Missouri Soil Testing

Overview

Soil testing in Missouri involves procuring samples of soil and submitting them to a laboratory for testing. This can determine the pH level and nutrient makeup of a gardener's soil, which can help a gardener determine any soil amendments that need to be applied. Gardeners with additional questions or concerns should contact their local cooperative extension office within Missouri.

Process

Gardeners must obtain suitable soil sample containers. According to the Missouri Department of Conservation, these can be obtained directly from county extension offices or dealers that sell fertilizer. Kansas City Community Gardens advises taking about 10 core samples that are each 6 inches deep (or 3 inches on well-established lawns). These should then be mixed together, with all stones and debris removed. Gardeners should submit the sample to their local Missouri cooperative extension office for testing along with a detailed description of any soil treatments, fertilizers or anything else they know about that may have affected the soil's makeup in any way.

Time Frame

Gardeners should try to avoid taking soil samples while soil is moist, such as after recent rainfall. If soil is moist when samples are taken, gardeners should spread the soil out and allow it to dry before submitting the soil samples. Soil samples should be taken every few years or any time a gardener notices a problem with soil. If problems are the cause for a gardener taking soil to be tested, those problems should be noted in detail on any documentation the gardener provides to their Missouri county extension office.

Report

Missouri soil reports contain nine sections. When gardeners submit their soil for testing, the extension office asks if a gardener wants recommendations for growing specific crops. If a gardener indicated specific crops, specific crop recommendations will be listed on the report. Soil analysis and general fertilizer recommendations will be listed on the report, as well as any special notes the extension office has about a gardener's specific soil sample. Gardeners may request recommendations for up to four specific crops. Additional crop recommendations can be made after the fact based on the initial soil sample, should a gardener change her mind.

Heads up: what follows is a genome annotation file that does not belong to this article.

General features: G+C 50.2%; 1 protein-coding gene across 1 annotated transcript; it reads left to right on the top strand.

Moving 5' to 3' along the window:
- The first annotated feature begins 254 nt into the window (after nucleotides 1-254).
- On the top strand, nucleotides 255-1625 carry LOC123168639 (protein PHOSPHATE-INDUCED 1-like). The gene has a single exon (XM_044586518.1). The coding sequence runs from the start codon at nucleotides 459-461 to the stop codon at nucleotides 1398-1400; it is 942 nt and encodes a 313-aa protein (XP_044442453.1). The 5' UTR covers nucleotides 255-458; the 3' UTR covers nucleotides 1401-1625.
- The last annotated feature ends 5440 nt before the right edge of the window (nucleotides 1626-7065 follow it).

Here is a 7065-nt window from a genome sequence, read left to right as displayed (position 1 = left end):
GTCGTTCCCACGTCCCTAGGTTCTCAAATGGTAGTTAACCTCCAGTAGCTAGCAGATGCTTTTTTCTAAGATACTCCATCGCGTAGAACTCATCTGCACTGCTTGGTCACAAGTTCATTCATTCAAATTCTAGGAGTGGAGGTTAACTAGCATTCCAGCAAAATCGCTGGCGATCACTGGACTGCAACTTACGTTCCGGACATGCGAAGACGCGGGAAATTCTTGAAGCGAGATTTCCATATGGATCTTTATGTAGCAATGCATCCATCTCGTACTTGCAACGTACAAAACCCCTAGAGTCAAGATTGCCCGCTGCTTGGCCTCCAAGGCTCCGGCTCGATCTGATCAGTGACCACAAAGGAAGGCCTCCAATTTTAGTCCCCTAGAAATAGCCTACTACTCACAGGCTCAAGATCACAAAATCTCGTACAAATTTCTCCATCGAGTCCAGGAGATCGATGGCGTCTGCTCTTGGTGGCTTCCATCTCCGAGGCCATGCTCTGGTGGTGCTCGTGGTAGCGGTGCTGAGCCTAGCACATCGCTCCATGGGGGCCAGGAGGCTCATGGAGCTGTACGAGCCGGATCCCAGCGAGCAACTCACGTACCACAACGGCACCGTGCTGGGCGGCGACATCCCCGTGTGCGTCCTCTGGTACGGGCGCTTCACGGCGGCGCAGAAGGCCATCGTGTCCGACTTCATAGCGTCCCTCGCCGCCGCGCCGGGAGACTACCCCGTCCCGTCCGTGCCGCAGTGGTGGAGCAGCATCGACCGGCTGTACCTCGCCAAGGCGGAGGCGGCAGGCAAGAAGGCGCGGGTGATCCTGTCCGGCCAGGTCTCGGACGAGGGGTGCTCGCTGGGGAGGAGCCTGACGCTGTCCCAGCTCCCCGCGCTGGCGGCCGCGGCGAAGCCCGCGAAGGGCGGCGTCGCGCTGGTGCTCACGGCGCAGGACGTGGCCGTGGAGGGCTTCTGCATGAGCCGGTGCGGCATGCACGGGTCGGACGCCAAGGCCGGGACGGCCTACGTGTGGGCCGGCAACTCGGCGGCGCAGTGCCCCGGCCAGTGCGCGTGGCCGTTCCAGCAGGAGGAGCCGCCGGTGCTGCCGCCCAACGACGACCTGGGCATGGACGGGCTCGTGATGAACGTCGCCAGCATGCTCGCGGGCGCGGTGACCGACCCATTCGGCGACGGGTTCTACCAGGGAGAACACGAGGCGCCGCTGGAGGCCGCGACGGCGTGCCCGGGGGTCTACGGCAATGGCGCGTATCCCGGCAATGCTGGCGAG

Considerations

March through May and August through September are Missouri's busiest periods for soil testing. Gardeners wishing to avoid a rush should submit soil samples at other times. Normal wait time is up to 20 days, although during rush periods, delays of up to six weeks have been reported, according to Kansas City Community Gardens. If the land a gardener is testing is more than 40 acres in total on a level area, or five acres on an uneven area, more than one soil sample should be submitted.

Warnings

If a gardener specifically requests a zinc test, that gardener should avoid gathering samples in metal pails, as they frequently contain zinc and could skew the results. Additionally, if a gardener notices that there are two or more distinctly different types of soil in his garden, he should submit two different soil samples from those two different garden areas, rather than mixing the two together.

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About this Author

Amrita Chuasiriporn is a professional cook, baker, and writer. In addition to cooking and baking for a living, Chuasiriporn has written for several online publications. These include Chef's Blade, CraftyCrafty, and others. Additionally, Chuasiriporn is a regular contributor to online automotive enthusiast publication CarEnvy.ca. Chuasiriporn holds an A.A.S. in culinary arts, as well as a B.A. in Spanish language and literature.